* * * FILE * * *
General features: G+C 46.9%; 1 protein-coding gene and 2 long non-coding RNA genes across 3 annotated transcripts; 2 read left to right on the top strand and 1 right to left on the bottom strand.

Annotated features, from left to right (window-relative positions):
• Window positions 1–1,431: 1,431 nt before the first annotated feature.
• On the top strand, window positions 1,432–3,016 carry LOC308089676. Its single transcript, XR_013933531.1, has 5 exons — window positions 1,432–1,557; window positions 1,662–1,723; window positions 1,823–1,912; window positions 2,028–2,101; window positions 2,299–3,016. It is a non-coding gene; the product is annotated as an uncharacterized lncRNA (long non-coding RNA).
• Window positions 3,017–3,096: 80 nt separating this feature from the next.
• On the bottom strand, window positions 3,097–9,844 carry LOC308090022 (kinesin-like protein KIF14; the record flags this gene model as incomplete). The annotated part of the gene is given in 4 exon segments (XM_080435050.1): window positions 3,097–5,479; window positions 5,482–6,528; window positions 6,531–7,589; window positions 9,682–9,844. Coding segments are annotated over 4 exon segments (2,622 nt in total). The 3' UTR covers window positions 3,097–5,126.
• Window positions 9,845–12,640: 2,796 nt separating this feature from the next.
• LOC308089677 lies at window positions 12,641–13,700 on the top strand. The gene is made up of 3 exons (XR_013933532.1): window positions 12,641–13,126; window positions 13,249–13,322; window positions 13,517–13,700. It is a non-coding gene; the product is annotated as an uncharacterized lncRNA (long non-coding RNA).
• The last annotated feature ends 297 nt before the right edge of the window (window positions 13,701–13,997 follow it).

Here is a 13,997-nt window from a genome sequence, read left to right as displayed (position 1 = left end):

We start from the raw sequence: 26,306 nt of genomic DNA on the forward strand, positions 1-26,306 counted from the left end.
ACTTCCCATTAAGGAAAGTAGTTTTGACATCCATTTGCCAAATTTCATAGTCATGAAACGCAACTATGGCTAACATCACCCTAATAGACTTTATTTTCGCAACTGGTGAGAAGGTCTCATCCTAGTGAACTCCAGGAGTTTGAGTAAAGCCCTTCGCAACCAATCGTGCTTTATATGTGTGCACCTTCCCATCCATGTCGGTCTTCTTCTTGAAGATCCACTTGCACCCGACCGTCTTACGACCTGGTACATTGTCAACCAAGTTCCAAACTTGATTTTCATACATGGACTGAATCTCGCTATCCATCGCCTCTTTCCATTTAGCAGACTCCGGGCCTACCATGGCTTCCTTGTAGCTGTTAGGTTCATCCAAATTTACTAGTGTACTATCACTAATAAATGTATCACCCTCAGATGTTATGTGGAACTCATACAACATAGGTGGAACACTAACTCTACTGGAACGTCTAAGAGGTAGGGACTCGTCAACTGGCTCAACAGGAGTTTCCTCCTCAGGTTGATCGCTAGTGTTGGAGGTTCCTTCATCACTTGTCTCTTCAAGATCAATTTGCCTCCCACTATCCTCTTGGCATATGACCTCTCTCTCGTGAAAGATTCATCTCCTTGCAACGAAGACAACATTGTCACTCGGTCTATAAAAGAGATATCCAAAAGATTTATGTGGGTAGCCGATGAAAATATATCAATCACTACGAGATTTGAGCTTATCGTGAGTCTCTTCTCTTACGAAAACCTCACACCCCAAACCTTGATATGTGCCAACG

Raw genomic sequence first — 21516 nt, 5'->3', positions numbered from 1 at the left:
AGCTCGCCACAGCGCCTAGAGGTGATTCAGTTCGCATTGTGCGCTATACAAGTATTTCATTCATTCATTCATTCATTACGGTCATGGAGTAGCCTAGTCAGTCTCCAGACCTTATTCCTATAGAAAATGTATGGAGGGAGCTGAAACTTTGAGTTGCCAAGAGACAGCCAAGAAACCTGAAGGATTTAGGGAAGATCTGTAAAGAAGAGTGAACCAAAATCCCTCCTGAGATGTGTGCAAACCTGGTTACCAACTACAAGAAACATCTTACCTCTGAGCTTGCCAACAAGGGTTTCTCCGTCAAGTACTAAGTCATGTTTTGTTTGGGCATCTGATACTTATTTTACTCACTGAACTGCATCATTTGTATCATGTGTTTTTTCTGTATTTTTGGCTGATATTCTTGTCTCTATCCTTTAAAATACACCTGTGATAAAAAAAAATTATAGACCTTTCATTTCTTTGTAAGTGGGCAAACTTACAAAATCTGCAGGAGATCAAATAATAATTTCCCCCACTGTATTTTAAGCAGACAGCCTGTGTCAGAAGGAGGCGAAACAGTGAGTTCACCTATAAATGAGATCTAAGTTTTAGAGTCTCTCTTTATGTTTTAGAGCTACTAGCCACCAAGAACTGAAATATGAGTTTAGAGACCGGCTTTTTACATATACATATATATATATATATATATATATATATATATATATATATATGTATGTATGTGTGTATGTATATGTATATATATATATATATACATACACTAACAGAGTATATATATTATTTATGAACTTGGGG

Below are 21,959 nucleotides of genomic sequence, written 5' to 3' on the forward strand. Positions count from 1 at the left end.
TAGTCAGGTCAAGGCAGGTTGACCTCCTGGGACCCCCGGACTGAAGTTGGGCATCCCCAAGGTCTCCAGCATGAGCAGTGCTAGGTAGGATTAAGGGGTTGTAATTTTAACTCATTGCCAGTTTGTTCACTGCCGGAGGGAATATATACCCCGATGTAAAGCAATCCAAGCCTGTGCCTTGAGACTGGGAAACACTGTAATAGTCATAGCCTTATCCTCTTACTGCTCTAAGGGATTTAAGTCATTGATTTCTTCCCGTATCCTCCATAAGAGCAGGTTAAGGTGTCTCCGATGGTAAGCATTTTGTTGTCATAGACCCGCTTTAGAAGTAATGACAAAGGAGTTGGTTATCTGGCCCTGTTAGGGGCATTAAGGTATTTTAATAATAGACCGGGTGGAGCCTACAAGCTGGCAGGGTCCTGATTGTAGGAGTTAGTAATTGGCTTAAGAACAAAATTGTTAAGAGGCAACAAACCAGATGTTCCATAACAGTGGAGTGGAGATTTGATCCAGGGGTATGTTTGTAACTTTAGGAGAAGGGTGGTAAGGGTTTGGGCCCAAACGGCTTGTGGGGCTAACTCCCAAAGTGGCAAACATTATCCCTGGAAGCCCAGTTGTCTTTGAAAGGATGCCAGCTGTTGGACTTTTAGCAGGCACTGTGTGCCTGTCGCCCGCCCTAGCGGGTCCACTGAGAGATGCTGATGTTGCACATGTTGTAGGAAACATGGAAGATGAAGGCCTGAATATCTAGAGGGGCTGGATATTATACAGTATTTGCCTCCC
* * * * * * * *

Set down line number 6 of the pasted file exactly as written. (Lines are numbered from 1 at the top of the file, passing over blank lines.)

• On the bottom strand, window positions 3,097–9,844 carry LOC308090022 (kinesin-like protein KIF14; the record flags this gene model as incomplete). The annotated part of the gene is given in 4 exon segments (XM_080435050.1): window positions 3,097–5,479; window positions 5,482–6,528; window positions 6,531–7,589; window positions 9,682–9,844. Coding segments are annotated over 4 exon segments (2,622 nt in total). The 3' UTR covers window positions 3,097–5,126.